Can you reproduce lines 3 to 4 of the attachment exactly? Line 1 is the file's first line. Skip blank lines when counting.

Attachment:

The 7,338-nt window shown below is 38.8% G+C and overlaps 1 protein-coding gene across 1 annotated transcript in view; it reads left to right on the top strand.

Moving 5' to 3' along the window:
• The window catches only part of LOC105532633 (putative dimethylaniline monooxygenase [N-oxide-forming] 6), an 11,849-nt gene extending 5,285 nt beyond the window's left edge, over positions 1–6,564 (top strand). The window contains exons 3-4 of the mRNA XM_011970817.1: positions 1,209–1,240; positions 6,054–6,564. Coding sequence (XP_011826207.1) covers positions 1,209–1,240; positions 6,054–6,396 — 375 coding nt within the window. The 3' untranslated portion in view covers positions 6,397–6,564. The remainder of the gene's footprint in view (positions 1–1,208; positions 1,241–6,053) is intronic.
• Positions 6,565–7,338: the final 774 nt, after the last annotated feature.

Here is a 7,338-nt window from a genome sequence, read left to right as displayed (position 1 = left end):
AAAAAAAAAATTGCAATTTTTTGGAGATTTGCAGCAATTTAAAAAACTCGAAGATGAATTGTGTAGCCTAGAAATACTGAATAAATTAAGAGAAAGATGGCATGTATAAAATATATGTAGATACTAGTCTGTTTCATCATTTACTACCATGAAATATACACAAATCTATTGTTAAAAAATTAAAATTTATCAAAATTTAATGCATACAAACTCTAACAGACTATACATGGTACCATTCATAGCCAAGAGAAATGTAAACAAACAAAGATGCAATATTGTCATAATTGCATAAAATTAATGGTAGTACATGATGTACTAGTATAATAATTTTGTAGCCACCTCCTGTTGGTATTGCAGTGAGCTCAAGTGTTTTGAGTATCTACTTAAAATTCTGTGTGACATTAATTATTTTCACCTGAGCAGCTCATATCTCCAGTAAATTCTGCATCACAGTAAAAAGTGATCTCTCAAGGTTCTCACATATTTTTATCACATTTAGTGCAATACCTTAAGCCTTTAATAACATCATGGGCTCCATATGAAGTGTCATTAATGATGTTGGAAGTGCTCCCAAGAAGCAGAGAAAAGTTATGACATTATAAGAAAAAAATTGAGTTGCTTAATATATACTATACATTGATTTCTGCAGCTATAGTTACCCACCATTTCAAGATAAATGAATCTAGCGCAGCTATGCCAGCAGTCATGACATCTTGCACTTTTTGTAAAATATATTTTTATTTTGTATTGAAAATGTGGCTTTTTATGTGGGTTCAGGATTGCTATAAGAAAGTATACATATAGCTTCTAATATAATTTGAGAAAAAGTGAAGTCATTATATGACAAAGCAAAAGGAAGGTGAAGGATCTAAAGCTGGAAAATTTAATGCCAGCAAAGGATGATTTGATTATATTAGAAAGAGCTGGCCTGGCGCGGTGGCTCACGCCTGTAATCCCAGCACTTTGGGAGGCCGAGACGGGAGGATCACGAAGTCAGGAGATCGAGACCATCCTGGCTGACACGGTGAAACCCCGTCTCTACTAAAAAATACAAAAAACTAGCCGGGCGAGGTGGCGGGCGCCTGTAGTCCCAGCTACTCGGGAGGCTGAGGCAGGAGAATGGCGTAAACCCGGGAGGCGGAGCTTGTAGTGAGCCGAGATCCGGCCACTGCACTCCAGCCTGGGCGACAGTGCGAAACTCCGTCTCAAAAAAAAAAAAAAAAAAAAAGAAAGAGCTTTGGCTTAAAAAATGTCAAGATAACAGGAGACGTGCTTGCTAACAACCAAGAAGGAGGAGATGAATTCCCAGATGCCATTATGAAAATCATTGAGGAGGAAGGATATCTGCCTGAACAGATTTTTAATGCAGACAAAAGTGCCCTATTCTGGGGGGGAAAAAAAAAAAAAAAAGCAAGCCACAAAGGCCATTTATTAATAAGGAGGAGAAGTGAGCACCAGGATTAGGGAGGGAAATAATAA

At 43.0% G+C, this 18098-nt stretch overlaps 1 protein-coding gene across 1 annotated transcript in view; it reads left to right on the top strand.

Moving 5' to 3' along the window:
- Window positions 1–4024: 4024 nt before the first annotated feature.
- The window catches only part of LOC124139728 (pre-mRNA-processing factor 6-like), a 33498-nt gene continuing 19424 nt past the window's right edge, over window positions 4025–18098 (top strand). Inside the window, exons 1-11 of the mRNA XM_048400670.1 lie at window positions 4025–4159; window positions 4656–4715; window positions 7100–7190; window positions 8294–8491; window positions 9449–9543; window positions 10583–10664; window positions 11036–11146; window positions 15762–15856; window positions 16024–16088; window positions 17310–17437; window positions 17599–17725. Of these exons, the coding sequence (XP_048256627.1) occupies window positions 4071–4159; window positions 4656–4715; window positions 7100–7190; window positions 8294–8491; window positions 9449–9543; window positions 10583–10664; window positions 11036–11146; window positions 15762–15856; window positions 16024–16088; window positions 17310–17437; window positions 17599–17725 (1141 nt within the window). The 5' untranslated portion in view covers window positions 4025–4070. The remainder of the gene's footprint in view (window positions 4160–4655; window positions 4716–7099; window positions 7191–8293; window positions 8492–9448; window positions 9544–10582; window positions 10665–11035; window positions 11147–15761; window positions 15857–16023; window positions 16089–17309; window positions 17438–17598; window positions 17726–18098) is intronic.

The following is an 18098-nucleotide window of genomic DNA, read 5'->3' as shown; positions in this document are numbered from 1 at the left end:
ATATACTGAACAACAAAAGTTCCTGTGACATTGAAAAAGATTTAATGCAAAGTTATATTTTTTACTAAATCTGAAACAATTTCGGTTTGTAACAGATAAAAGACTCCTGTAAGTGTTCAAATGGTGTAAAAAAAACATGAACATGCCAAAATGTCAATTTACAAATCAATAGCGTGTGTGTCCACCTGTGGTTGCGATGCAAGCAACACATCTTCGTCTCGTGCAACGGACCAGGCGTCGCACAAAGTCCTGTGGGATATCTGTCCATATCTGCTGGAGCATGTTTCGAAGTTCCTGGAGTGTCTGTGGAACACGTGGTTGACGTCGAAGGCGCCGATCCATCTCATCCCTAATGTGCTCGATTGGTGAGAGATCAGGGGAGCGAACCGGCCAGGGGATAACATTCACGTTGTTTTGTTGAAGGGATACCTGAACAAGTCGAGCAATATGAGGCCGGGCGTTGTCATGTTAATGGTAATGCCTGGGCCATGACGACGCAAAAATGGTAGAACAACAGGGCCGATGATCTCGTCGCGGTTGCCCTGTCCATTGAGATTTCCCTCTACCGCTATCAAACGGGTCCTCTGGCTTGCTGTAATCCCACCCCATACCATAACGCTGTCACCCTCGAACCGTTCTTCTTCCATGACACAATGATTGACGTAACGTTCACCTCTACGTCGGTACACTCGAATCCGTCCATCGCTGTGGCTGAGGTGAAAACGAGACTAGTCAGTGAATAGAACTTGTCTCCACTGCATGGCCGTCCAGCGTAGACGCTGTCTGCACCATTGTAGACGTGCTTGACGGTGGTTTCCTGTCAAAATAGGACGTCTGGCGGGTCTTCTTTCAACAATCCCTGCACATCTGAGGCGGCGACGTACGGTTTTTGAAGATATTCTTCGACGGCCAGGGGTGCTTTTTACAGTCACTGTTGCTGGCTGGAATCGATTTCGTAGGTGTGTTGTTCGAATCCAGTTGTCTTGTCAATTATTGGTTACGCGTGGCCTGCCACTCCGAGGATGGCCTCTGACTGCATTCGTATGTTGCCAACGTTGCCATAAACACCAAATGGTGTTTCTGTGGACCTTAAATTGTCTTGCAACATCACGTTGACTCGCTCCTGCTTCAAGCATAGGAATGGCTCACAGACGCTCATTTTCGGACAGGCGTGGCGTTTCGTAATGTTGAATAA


• The window catches only part of LOC105532633 (putative dimethylaniline monooxygenase [N-oxide-forming] 6), an 11,849-nt gene extending 5,285 nt beyond the window's left edge, over positions 1–6,564 (top strand). The window contains exons 3-4 of the mRNA XM_011970817.1: positions 1,209–1,240; positions 6,054–6,564. Coding sequence (XP_011826207.1) covers positions 1,209–1,240; positions 6,054–6,396 — 375 coding nt within the window. The 3' untranslated portion in view covers positions 6,397–6,564. The remainder of the gene's footprint in view (positions 1–1,208; positions 1,241–6,053) is intronic.
• Positions 6,565–7,338: the final 774 nt, after the last annotated feature.